By Audrey Spalding and Jarrett Skorup | Special to Watchdog.org
At least 26,000 children will miss school today because their teachers called in sick or took a vacation day to protest proposed right-to-work legislation, which is expected to pass today.
Warren Consolidated Schools, Taylor School District and Fitzgerald Public Schools are confirmed to be closed. It is also suggested that schools in Detroit and St. Johns may be missing a significant number of teachers.
“We’ve had an excessive number of teachers call in,” Warren district spokesperson Robert Freehan said Monday afternoon. “We’re concerned about the safety and security of the students, so we’re treating it as a snow day.”
Ben Lazarus is a school board member-elect for Warren Consolidated. He believes the district, but not the teachers, made the right call.
“I think that political agendas shouldn’t take precedence over student learning,” said Lazarus. “I think the superintendent made the best decision with the facts available.”
The Warren district is the 9th-largest school district in Michigan. More than 15,000 students attend Warren Consolidated Schools. Parents will now have to scramble to find alternative care for their children because of the excessive teacher absences.
Warren Consolidated Schools is the second school district to announce closing in anticipation of a large protest in Lansing against proposed right-to-work legislation. Taylor School District Superintendent Diane Allen toldWDIV that the district would be closed because so many teachers were taking sick or vacation days to attend rallies in Lansing.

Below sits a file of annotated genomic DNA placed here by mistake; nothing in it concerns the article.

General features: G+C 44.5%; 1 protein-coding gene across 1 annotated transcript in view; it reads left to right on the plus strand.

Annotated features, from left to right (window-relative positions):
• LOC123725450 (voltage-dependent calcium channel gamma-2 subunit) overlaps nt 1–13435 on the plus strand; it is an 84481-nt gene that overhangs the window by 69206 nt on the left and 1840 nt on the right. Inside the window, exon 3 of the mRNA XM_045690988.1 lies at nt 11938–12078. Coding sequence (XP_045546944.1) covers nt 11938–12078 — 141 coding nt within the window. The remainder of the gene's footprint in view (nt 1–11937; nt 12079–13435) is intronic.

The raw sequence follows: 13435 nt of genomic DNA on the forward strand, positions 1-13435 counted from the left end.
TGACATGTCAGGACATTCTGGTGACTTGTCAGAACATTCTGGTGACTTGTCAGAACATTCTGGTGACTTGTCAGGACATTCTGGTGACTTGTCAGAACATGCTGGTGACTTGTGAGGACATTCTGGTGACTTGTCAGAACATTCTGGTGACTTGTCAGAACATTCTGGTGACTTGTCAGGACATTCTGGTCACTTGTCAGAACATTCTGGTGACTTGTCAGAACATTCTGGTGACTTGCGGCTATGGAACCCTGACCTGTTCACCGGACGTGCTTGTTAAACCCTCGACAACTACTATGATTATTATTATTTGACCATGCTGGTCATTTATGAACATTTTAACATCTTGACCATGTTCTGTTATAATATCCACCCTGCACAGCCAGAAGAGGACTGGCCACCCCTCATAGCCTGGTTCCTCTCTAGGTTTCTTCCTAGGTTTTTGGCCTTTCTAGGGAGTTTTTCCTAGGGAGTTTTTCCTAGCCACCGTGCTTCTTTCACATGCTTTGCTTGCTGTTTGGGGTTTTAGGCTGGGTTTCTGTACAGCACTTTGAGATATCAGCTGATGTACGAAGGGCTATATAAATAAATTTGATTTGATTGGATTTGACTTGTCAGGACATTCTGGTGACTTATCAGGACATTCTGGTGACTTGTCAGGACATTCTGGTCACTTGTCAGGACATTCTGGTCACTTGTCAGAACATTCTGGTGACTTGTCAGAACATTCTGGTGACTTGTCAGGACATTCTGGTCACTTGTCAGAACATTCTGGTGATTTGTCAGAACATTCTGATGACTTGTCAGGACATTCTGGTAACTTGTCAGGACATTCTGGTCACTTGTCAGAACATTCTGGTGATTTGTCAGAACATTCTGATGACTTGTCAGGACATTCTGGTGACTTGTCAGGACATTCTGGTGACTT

Detroit Federation of Teachers president Keith Johnson anticipates “a huge crowd” in Lansing for the protest. When asked by the Free Press if any Detroit Public Schools would be closed, he said, “Hopefully.”
Some roads near the Capitol building will also be closed on Tuesday, due to anticipated protests and rallies.
At least one other district could be affected by the “sick out.” A parent in St. Johns Public Schools north of Lansing with children in the district said they were warned by their teachers that “most of them would not be at school [on Tuesday] because they were attending the protest and if enough substitutes were not found, they would close school.”
Fitzgerald Public Schools in Warren was is also closed because of staff absences. FPS Superintendent Barbara VanSweden announced on the school website, “FPS is closed on Tuesday, December 11, 2012 due to the number of staff that are absent. The district will be closed just like a snow day. My first priority is student safety and without an adequate number of staff, we cannot hold school.”
Freehan estimated that “several hundred” teachers called in sick or said that they would take vacation. The calls began early Monday morning, he said, and continued throughout the day. The district employs about 800 teachers, he said.
“We felt the best approach was to cancel school completely as well as extracurricular activities,” he said. “You can’t have students in school with just two staff members there.”
Lazarus believes right-to-work and other proposed educational reform bills need to be discussed, but that it would be beneficial for legislators to gather more input and information. And a “sick out” is the wrong way to go.
“I do understand that they have a political position,” Lazarus added. “[But] the first priority of a teacher should be student learning and I don’t think this adds to that.”
Spalding and Skorup report for Michigan Capitol Confidential, a project of the Mackinac Center for Public Policy, a nonpartisan research and educational institute dedicated to improving the quality of life for all Michigan residents by promoting sound solutions to state and local policy questions.